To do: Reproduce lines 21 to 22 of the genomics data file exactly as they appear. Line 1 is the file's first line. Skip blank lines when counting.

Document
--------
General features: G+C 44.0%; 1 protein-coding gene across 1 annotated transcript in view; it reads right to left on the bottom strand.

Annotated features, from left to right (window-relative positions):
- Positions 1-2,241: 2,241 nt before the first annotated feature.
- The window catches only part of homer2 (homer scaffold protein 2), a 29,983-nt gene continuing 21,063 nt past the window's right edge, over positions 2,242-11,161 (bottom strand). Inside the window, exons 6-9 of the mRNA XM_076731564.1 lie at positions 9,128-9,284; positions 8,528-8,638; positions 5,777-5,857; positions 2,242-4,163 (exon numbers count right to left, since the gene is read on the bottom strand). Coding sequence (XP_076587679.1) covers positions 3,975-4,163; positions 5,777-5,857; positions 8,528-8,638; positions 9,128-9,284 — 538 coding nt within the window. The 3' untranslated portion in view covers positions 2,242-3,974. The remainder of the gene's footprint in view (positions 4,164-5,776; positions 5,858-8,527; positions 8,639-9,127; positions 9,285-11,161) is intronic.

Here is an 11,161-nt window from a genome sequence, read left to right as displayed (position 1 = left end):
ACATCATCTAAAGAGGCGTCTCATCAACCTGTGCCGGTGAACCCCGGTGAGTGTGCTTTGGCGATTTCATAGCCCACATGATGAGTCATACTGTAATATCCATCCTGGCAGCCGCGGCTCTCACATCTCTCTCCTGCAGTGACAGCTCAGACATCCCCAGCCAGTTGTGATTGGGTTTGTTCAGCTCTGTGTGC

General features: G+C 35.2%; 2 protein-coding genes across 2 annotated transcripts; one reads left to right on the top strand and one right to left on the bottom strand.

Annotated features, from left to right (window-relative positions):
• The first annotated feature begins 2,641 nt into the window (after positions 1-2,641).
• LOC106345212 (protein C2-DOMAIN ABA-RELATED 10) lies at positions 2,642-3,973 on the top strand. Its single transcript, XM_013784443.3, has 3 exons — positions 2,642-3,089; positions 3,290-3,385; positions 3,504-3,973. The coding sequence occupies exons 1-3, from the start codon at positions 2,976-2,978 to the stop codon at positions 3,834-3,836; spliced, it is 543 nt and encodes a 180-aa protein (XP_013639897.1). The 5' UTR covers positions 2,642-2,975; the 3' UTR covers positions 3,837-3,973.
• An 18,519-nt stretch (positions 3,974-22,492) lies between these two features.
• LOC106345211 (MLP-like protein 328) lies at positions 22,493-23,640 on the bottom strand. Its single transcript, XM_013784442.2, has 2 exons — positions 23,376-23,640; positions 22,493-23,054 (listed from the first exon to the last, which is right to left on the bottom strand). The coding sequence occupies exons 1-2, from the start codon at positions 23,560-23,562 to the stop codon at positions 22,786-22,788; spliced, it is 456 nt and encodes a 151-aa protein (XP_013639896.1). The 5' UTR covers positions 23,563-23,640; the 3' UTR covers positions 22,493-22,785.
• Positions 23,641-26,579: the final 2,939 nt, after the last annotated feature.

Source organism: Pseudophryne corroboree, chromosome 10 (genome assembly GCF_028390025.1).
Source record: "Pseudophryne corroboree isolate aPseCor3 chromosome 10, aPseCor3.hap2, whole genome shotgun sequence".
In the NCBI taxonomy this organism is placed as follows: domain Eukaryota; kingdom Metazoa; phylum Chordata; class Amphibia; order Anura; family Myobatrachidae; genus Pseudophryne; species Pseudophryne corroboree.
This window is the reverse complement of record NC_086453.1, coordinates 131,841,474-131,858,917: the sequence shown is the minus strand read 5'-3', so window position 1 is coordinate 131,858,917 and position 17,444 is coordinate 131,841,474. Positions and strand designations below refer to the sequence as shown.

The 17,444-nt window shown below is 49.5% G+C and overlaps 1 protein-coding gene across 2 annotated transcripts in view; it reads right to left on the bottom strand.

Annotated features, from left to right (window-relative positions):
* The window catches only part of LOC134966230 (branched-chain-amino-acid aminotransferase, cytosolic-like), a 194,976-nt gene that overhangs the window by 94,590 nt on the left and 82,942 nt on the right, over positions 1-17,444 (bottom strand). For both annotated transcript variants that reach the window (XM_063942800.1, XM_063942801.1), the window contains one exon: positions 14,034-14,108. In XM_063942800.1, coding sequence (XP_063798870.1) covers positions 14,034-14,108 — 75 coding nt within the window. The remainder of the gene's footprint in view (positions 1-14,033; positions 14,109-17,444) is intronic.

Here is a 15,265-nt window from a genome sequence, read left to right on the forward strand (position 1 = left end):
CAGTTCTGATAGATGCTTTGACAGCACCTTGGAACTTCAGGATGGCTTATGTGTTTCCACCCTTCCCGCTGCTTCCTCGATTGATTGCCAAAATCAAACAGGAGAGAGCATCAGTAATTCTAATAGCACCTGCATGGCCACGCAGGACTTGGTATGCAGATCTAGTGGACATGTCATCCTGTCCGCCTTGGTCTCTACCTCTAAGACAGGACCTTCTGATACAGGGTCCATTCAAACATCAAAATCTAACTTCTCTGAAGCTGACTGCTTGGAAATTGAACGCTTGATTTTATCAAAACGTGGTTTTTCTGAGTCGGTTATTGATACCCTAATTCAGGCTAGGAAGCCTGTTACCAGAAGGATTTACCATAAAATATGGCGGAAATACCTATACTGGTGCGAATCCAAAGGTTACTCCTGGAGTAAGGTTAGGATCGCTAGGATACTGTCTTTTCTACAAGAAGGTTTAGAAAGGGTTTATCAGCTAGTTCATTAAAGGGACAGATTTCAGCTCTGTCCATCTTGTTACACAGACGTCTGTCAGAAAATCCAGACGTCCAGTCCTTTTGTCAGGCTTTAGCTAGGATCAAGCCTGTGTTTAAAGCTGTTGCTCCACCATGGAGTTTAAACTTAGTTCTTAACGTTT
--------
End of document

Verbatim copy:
Here is a 15,265-nt window from a genome sequence, read left to right on the forward strand (position 1 = left end):
CAGTTCTGATAGATGCTTTGACAGCACCTTGGAACTTCAGGATGGCTTATGTGTTTCCACCCTTCCCGCTGCTTCCTCGATTGATTGCCAAAATCAAACAGGAGAGAGCATCAGTAATTCTAATAGCACCTGCATGGCCACGCAGGACTTGGTATGCAGATCTAGTGGACATGTCATCCTGTCCGCCTTGGTCTCTACCTCTAAGACAGGACCTTCTGATACAGGGTCCATTCAAACATCAAAATCTAACTTCTCTGAAGCTGACTGCTTGGAAATTGAACGCTTGATTTTATCAAAACGTGGTTTTTCTGAGTCGGTTATTGATACCCTAATTCAGGCTAGGAAGCCTGTTACCAGAAGGATTTACCATAAAATATGGCGGAAATACCTATACTGGTGCGAATCCAAAGGTTACTCCTGGAGTAAGGTTAGGATCGCTAGGATACTGTCTTTTCTACAAGAAGGTTTAGAAAGGGTTTATCAGCTAGTTCATTAAAGGGACAGATTTCAGCTCTGTCCATCTTGTTACACAGACGTCTGTCAGAAAATCCAGACGTCCAGTCCTTTTGTCAGGCTTTAGCTAGGATCAAGCCTGTGTTTAAAGCTGTTGCTCCACCATGGAGTTTAAACTTAGTTCTTAACGTTT